A festival to wish for the growth of children ages three, five, and seven. “Shichi-go-san”

【 CONTENTS 】It’s a day to celebrate children’s growth.Take a picture with your family!“Chitose-ame”candy is to hope for longevity. It’s a day to celebrate children’s growth. You might see children dressed in Kimono during the sunny days of November. Their parents, grandparents, and family members are out celebrating their children’s growth. This festival is called “Shichi-go-san”, or 7-5-3. Many hundreds of years ago, the mortality rate for children was very high in Japan and it was considered a success if families raised their children to the ages of 3, 5, and 7. Now days, Shichi-go-san celebrates 5-year-old boys, and 3 and 7-year-old girls every year. Shichi-go-san is celebrated on the […]

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Shichi-go-san


【 CONTENTS 】

Shichi-go-san

It’s a day to celebrate children’s growth.

You might see children dressed in Kimono during the sunny days of November. Their parents, grandparents, and family members are out celebrating their children’s growth. This festival is called “Shichi-go-san”, or 7-5-3. Many hundreds of years ago, the mortality rate for children was very high in Japan and it was considered a success if families raised their children to the ages of 3, 5, and 7. Now days, Shichi-go-san celebrates 5-year-old boys, and 3 and 7-year-old girls every year. Shichi-go-san is celebrated on the 15th of November, but you can actually celebrate it anytime between October and November.

Shichi-go-san

Shichi-go-san

Take a picture with your family!

Celebration differs in each area of Japan, but people usually visit the shrine in their local community and pray for the continuous health and growth of their children. One thing you can’t miss is taking photos with them. I still have the photo of myself, when I celebrated Shichi-go-san.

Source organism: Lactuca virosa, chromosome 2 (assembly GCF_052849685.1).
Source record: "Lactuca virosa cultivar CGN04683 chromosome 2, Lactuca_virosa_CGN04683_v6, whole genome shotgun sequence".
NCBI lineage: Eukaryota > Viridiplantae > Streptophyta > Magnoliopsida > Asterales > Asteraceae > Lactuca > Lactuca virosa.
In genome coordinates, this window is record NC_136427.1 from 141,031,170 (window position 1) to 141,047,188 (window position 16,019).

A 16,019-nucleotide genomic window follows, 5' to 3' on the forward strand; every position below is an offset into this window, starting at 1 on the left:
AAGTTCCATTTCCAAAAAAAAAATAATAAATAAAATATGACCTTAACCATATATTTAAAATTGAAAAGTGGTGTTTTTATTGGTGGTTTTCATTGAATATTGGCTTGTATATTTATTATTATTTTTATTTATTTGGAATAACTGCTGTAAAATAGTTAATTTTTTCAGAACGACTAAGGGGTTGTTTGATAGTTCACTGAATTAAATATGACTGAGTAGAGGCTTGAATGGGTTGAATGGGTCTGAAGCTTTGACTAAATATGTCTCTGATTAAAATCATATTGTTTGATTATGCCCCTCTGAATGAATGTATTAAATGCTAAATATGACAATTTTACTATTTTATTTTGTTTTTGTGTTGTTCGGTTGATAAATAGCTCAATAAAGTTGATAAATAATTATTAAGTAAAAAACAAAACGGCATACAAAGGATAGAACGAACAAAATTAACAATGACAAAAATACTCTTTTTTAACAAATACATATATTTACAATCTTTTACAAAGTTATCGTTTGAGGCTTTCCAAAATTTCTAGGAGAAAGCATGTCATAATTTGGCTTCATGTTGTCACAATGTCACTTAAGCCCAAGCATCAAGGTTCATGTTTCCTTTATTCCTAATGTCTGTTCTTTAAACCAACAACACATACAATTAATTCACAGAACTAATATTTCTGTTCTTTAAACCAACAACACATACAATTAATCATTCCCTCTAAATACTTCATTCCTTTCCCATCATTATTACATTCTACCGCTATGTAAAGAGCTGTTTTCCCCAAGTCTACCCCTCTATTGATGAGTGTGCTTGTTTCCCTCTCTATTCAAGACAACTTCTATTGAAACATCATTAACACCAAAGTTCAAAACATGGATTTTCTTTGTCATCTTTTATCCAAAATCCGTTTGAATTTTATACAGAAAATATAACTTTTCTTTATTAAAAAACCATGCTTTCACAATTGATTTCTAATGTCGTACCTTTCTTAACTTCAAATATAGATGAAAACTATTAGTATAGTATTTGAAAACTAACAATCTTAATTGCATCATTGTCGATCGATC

Now days, families go to photo studios to get model-like portraits of their children. My nephew got a very nice photo of himself, which resembled a high quality portrait you might see in magazines. It’s a great keepsake for both the children, and their family.

Chitose-ame

“Chitose-ame”candy is to hope for longevity.

If you see the children leaving the shrine, you’ll commonly see them carrying a long and colorful package. This is called “Chitose-ame” candy and the packaging has very vivid coloring with images of turtles and cranes. The color of the candy itself is white and red, which are lucky colors in Japan and the length of the candy symbolizes hope for the child’s longevity.

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AUTHOR

Aquico

Aquico

Editor / Writer

“My dream is that Tadaima Japan will make more people want to come to Japan. I want to introduce the beautiful Japan in which I was born. I like fingernail art!”